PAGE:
by An Ansoms, Lecturer in Development Studies, Université Catholique de Louvain
On Day 2 of the conference, we are playing Land Rush, a simulation game with a message. The game has been designed for university students involved in courses on agrarian change and land dynamics in the global South. It allows participants to catch a flavour of what it would feel like to be a farmer in the global south; to be dependent on access to land for the livelihoods of themselves and of their family.
Land rush is a board game that simulates real-life dynamics in the land arena. Players take up the role of farmers from different social classes. They experience how they face different opportunities and constraints as they try to acquire land and manage it sustainably.
During the course of the game, players acquire land, plant crops, and make decisions in an extremely competitive environment. They are confronted with seasonal variations, with changing market dynamics, and with local-level forms of land grabbing. But most importantly, they are confronted with each other. They have to continuously negotiate, and experience how power relations affect those negotiations.
At the same time, players have to anticipate on unexpected ‘events’ that could profoundly alter the stakes in the land arena. How to deal with the possibility that your harvest could be affected by a crop disease? Or what to do when your land gets flooded? Which opportunities arise when your land is located close to a market? Or when a precious mineral is found underground? What if a cooperative groups poor players to act collectively? Or how to react when a private investor claims your land for a large-scale palm oil plantation in return for the promise of local jobs? Land Rush reflects diverse characteristics of contemporary land dynamics in a changing world.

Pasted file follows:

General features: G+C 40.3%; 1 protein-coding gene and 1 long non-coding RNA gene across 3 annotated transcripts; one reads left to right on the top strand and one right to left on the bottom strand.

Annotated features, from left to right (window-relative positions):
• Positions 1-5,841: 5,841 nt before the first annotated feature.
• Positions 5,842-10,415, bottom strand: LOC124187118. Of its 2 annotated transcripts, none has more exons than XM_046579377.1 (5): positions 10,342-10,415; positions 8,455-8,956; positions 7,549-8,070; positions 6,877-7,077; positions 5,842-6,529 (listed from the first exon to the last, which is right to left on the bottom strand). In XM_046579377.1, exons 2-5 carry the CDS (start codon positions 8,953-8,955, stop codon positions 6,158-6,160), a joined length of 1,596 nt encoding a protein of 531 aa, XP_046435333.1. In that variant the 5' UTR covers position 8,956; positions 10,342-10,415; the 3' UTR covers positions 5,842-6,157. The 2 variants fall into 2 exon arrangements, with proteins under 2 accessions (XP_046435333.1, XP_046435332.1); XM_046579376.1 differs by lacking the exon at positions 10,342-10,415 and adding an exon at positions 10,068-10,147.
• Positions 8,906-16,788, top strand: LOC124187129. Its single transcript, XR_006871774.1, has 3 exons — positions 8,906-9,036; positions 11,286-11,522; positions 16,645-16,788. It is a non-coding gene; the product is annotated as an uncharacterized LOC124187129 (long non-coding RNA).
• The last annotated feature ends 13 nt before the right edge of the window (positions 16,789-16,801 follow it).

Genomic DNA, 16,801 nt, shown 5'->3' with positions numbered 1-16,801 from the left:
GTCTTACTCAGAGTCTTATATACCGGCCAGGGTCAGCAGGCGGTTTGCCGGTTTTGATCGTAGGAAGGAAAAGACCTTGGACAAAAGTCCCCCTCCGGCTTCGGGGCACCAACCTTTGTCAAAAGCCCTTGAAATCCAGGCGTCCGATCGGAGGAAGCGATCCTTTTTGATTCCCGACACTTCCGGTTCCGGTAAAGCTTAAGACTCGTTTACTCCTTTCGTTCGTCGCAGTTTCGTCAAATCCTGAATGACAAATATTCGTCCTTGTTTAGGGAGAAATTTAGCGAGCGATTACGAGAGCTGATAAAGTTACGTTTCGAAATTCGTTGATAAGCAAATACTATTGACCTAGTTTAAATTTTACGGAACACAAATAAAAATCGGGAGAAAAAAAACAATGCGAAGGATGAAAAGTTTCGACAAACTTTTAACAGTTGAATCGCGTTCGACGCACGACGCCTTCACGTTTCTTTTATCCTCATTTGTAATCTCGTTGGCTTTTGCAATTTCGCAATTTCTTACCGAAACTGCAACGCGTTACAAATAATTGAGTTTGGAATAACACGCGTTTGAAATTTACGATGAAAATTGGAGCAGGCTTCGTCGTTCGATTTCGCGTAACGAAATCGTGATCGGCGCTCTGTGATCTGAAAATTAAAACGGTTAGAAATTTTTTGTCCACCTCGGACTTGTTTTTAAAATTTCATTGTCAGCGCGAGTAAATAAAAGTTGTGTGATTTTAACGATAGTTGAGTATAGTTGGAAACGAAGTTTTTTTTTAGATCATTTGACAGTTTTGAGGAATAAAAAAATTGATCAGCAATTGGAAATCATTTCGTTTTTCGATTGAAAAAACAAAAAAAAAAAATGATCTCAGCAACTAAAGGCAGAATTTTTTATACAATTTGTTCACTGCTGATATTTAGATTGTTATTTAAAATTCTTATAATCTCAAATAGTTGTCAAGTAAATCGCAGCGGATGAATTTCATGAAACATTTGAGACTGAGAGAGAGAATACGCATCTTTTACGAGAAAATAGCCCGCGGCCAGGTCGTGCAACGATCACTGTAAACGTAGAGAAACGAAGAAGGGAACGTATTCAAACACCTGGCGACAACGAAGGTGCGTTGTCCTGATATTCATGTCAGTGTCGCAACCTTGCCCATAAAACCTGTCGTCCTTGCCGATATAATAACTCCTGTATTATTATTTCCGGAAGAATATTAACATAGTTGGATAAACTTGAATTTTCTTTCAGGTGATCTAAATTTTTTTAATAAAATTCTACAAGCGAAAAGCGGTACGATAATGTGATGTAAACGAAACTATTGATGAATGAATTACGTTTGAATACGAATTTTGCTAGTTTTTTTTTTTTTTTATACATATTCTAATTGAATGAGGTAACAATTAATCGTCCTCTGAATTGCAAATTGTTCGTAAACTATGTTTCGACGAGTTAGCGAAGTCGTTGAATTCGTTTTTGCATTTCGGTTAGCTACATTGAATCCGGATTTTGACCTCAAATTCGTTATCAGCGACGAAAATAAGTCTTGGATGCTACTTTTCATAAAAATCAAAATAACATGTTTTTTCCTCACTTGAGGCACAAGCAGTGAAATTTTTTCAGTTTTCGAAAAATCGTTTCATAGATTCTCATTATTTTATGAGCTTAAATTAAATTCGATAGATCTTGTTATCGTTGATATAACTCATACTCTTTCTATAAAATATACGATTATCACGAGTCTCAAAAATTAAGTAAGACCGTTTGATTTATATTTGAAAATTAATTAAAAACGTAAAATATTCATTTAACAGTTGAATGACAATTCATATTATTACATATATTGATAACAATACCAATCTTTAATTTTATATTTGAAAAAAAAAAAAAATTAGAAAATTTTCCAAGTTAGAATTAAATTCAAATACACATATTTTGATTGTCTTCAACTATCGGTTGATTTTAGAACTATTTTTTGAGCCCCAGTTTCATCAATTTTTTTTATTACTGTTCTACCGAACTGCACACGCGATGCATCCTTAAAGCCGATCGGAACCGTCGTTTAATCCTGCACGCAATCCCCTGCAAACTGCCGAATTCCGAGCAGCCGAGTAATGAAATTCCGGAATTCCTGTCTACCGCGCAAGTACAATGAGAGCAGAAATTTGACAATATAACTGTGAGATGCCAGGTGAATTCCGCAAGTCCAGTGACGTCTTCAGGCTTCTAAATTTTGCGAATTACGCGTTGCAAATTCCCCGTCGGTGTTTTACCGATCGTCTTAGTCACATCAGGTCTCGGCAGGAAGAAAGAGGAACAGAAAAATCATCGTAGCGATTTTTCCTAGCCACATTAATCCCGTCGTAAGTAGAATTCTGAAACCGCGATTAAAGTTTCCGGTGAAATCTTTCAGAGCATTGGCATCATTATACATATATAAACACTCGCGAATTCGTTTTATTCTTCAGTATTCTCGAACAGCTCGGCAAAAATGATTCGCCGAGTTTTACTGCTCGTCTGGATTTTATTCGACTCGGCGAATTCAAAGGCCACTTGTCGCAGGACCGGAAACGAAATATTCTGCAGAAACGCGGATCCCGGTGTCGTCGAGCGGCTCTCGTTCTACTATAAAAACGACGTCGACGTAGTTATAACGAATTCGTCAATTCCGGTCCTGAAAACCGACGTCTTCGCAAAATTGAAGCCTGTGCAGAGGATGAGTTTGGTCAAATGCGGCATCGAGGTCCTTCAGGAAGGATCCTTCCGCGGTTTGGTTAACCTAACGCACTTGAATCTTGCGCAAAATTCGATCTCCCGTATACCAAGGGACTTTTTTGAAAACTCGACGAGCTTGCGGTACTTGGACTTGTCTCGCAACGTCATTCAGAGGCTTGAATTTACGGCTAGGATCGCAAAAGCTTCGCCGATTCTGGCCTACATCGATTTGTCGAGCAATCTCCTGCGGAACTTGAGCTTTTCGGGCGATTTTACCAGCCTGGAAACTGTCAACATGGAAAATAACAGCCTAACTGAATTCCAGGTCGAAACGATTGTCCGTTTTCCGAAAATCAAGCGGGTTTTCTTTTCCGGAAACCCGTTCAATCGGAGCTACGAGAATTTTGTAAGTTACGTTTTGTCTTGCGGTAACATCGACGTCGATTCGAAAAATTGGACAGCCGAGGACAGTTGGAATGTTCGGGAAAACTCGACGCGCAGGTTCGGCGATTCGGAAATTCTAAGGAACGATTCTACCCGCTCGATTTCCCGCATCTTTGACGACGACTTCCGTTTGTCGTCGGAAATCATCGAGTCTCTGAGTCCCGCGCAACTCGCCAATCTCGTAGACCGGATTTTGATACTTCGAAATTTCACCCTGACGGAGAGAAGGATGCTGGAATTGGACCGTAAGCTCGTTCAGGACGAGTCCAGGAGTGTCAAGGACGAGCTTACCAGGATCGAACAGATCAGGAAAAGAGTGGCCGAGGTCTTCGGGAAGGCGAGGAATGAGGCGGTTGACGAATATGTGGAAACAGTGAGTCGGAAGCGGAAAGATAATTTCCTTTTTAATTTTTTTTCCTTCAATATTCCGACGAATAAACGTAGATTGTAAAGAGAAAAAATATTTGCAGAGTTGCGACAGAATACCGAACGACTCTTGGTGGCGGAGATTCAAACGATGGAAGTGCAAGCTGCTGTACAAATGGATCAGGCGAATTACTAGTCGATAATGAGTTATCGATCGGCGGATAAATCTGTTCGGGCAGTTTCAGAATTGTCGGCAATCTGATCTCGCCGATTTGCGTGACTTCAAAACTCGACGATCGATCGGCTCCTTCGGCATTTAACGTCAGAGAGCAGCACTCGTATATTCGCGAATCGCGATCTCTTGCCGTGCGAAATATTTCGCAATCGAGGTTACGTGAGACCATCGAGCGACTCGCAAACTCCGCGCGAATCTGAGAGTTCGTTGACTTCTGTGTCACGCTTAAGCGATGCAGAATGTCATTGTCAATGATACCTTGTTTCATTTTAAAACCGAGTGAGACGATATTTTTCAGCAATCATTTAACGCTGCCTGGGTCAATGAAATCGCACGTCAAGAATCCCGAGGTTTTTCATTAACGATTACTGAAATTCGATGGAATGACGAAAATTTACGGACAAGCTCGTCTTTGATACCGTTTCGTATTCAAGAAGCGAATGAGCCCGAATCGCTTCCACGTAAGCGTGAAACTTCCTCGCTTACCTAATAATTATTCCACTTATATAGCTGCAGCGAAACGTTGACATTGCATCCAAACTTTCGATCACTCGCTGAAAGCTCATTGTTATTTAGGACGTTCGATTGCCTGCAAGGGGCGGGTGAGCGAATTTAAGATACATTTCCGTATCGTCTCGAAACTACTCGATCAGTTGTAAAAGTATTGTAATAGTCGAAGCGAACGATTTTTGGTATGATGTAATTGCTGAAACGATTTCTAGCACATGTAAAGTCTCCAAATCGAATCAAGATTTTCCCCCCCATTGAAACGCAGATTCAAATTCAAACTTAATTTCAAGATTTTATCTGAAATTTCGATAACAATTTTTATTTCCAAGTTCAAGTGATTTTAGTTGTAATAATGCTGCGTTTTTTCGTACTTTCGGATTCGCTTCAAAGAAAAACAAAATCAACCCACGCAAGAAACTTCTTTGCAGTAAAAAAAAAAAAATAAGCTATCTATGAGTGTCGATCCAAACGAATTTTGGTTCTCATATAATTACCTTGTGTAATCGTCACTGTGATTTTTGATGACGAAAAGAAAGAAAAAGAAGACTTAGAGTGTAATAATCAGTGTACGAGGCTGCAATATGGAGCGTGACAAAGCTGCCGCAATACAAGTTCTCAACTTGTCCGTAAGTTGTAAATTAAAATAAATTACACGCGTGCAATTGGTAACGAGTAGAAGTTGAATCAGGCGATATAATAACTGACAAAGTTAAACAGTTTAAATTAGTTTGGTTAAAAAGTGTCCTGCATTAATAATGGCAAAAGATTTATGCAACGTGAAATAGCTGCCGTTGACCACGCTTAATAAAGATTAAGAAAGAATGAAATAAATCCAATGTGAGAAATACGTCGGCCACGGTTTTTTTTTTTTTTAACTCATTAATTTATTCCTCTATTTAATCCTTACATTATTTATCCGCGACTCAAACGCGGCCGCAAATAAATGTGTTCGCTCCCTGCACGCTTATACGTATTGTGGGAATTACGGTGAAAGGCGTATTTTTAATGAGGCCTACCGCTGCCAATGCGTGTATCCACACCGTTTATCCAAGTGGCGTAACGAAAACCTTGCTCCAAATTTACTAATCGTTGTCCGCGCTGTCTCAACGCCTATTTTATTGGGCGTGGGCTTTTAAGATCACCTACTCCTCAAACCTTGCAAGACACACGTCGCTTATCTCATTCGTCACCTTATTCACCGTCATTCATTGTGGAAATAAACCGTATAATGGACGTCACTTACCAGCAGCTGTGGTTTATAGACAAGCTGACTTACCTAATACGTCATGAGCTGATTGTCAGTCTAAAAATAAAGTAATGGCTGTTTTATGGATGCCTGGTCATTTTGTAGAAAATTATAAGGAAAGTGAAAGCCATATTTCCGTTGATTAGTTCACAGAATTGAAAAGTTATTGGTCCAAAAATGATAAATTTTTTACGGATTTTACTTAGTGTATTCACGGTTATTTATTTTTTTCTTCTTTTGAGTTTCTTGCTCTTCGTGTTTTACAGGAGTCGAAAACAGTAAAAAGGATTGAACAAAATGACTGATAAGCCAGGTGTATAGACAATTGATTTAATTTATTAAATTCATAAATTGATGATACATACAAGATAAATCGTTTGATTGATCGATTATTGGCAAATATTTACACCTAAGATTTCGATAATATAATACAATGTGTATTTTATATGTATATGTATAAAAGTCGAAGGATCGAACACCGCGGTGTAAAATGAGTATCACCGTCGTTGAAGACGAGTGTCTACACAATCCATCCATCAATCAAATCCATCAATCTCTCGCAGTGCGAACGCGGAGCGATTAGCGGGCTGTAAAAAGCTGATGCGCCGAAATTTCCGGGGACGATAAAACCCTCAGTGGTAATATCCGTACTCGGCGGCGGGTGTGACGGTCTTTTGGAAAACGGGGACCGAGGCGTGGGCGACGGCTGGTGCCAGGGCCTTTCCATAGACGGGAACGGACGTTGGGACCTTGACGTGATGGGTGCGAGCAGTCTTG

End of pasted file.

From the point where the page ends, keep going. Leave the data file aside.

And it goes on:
The game aims to get across three core messages.
(1) First, Land Rush aims to make players aware of the fact that profit maximizing agrarian policies may be problematic for risk-averse smallholder farmers. Players experience at first hand the extreme constraints that poor farmers face. In this way, they become aware that smallholder farmers’ strategies are not based on ‘ignorance’ or a lack of knowledge. They are oriented towards risk-management rather than profit maximisation.
(2) Second, players will discover that the rules of the game are not uniquely defined. Every game is different. This illustrates that the land arena is shaped by legal pluralism. A plurality of norms, formal and informal, may be complementary or contradictory. Players navigate strategically and the legitimacy of rules depends on the negotiation process between players.
(3) Finally, Land Rush also illustrates that access to or exclusion from land is the result of a negotiation process in which power relations play a huge role. In Land Rush it becomes clear that richer and more powerful actors have a comparative advantage in negotiating access to natural resources. However, the game also illustrates how the poorest actors may still find ways of making their voices heard and may take collective action to defend their interests.
For those who would like to try it out with their own students, and engage them in this innovative and active form of learning, land rush is freely accessible. All the necessary equipment is available on the game’s website at www.land-rush.org. All it takes is to print out these materials and cut cards into pieces.
Each game can be played by 4 to 5 people. Playing the game can take between 2 and 3 hours, but time is needed after that for debriefing and discussion to exchange on how students experienced the game. You might even think of asking the students an exam paper, linking the game dynamics to theoretical concepts and to real-life examples from your course. You might also ask them to design a more complex Land Rush 2.0 that represents reality even more closely. In any case, they will never forget the experience.